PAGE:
Since her birth back in February 2015, the Busch Gardens Tampa veterinary and animal care teams have been closely monitoring the park’s infant western lowland gorilla, Kamari. Despite all the care and attention the baby gorilla was receiving, within weeks after birth and in the following months, the teams noticed that Kamari was not physically developing at the expected rate, including having trouble supporting her body weight and not fully using her lower extremities.
In August 2015, in consultation with human pediatric specialists from the University of South Florida, as well as additional veterinary specialists, the Busch Gardens veterinary team conducted a detailed physical exam to determine the cause of Kamari’s delayed development. While the team could not identify the exact cause of Kamari’s illness through the basic tests alone, it was determined that she likely had a serious and progressive neurological condition.
In continued consultation with the pediatric specialists, and as part of the process to determine the cause of Kamari’s illness, a magnetic resonance imaging (MRI) test was conducted. This kind of test in a very young gorilla requires general anesthesia. While there are always risks associated with general anesthesia, especially with an animal that has a possible central nervous system disease, the greater risk in this case was the progressive nature of her disease.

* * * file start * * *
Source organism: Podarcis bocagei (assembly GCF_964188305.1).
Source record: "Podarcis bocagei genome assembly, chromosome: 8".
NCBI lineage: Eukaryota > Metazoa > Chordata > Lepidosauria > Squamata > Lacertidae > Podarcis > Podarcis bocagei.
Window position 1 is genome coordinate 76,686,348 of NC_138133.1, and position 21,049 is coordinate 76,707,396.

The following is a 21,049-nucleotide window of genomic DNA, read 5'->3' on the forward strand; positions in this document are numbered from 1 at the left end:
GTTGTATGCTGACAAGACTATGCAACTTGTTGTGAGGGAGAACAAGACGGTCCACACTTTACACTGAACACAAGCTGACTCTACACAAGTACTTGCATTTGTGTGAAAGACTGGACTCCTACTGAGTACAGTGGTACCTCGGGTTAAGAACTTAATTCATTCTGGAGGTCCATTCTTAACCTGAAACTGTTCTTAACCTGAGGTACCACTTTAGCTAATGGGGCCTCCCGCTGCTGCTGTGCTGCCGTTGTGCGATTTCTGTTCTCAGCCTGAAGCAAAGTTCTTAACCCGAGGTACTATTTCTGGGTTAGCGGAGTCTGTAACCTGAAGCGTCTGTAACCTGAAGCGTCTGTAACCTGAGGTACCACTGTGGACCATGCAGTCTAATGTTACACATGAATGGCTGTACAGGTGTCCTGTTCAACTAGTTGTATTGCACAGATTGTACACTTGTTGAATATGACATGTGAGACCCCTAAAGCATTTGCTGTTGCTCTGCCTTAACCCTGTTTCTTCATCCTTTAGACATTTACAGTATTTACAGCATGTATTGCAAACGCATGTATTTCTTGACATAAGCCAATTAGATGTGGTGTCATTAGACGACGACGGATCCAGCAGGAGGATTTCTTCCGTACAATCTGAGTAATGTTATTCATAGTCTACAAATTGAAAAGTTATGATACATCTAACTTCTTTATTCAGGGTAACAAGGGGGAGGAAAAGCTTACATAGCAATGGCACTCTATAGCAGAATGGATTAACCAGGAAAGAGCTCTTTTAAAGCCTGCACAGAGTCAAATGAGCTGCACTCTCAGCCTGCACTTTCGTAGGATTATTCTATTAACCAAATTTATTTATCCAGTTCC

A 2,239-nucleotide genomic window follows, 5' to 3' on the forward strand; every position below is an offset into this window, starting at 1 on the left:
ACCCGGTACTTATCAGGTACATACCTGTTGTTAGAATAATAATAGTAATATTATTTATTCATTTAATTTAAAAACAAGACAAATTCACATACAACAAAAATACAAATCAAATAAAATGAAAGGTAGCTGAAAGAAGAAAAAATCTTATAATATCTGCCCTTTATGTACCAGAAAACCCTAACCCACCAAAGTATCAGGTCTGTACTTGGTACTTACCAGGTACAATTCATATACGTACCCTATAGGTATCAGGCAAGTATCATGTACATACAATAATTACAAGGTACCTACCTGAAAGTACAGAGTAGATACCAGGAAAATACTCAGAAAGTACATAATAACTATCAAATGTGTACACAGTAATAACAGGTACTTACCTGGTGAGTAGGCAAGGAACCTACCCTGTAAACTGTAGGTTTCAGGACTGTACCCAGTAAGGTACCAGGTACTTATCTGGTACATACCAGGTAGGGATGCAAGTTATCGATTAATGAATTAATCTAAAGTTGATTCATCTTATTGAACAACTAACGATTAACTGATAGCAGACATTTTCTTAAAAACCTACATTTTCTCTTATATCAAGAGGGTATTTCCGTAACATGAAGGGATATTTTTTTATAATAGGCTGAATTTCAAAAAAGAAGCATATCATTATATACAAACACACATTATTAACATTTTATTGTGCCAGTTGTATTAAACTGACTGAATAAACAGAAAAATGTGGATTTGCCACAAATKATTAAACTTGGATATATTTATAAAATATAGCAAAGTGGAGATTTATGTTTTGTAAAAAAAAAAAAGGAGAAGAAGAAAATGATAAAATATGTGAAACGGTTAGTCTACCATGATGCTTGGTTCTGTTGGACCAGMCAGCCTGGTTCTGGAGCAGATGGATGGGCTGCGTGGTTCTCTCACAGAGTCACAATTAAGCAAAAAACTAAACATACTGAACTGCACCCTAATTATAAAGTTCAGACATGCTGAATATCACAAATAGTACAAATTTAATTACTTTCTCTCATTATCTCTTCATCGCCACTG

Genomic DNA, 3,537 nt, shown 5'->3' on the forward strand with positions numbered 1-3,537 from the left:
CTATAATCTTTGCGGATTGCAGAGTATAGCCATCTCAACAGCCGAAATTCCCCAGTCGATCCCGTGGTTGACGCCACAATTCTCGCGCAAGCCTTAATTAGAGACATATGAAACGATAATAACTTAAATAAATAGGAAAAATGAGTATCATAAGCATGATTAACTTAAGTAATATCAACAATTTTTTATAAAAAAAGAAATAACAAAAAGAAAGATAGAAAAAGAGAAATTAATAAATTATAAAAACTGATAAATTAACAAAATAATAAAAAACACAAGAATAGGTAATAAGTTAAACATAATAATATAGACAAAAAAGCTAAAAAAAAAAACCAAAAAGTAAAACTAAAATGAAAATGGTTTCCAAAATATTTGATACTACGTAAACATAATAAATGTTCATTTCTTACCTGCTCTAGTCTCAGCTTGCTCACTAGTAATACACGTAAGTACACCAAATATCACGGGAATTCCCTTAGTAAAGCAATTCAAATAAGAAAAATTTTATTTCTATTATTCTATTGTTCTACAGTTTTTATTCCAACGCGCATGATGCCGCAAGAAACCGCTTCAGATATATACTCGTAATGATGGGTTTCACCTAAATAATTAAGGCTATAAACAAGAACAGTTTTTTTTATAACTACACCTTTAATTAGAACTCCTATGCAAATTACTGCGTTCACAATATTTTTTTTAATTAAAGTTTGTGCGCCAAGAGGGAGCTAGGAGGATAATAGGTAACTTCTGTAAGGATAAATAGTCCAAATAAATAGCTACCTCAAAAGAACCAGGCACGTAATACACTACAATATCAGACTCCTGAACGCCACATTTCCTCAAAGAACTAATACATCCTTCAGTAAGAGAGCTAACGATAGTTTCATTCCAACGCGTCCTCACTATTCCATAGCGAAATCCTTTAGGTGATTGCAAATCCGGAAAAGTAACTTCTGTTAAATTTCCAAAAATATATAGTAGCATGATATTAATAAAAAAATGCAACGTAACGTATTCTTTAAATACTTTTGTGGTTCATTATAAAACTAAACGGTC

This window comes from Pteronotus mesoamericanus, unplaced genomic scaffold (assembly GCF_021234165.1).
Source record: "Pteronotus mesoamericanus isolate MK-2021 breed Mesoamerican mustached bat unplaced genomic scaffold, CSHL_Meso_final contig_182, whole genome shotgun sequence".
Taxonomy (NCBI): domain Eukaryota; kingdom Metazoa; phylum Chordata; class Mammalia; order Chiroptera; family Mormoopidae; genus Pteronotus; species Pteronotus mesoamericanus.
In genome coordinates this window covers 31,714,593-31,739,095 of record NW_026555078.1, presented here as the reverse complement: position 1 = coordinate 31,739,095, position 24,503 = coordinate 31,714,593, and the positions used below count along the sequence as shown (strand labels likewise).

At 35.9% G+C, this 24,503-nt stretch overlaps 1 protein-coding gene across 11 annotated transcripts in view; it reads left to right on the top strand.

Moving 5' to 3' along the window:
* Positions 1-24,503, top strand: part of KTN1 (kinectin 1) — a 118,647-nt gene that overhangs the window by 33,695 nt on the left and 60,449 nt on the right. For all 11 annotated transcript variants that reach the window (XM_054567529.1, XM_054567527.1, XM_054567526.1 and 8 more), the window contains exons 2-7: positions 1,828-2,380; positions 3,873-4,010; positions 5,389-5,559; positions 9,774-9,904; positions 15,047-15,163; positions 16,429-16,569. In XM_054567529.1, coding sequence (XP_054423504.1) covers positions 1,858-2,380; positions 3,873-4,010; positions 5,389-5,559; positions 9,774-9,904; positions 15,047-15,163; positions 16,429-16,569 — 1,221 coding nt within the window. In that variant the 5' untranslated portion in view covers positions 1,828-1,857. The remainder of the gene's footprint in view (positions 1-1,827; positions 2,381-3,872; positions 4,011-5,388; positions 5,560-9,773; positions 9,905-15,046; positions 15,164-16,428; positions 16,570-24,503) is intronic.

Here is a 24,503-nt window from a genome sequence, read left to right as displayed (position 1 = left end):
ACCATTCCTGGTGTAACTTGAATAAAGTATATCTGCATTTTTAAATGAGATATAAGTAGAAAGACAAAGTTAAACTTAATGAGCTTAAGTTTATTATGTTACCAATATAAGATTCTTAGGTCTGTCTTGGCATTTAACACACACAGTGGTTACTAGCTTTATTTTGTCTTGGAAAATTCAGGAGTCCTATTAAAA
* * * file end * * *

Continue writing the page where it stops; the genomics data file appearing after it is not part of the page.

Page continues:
During the procedure, for yet undetermined reasons, Kamari’s heart rate and breathing diminished and she became unresponsive. The veterinary and animal care teams, along with the specialists, worked quickly to stabilize her. However, despite the sustained efforts of her medical team, she passed away shortly before 7 p.m. on September 9, 2015.
“As veterinarians and animal care specialists for Busch Gardens, the health of our animals is our top priority,” said Busch Gardens Veterinarian Dr. Peter Black. “This is certainly a difficult time for the Busch Gardens family, but we will learn from our experience with this animal, including the circumstances of her death, and share our insights within the zoological community so that we can continue to advance husbandry and veterinary care for this species.”
“The passion and dedication that our animal care and veterinary teams have for the animals at Busch Gardens are second to none,” said Busch Gardens Park President Jim Dean. “While we understand that despite our best efforts, death does occur, I commend our teams for the work they do and the support they gave this animal and the rest of the animals in our care.”
A detailed post mortem examination, as well as additional testing, is being conducted by Busch Gardens’ pathologist and outside veterinary consultants. Full results are not expected for several weeks.
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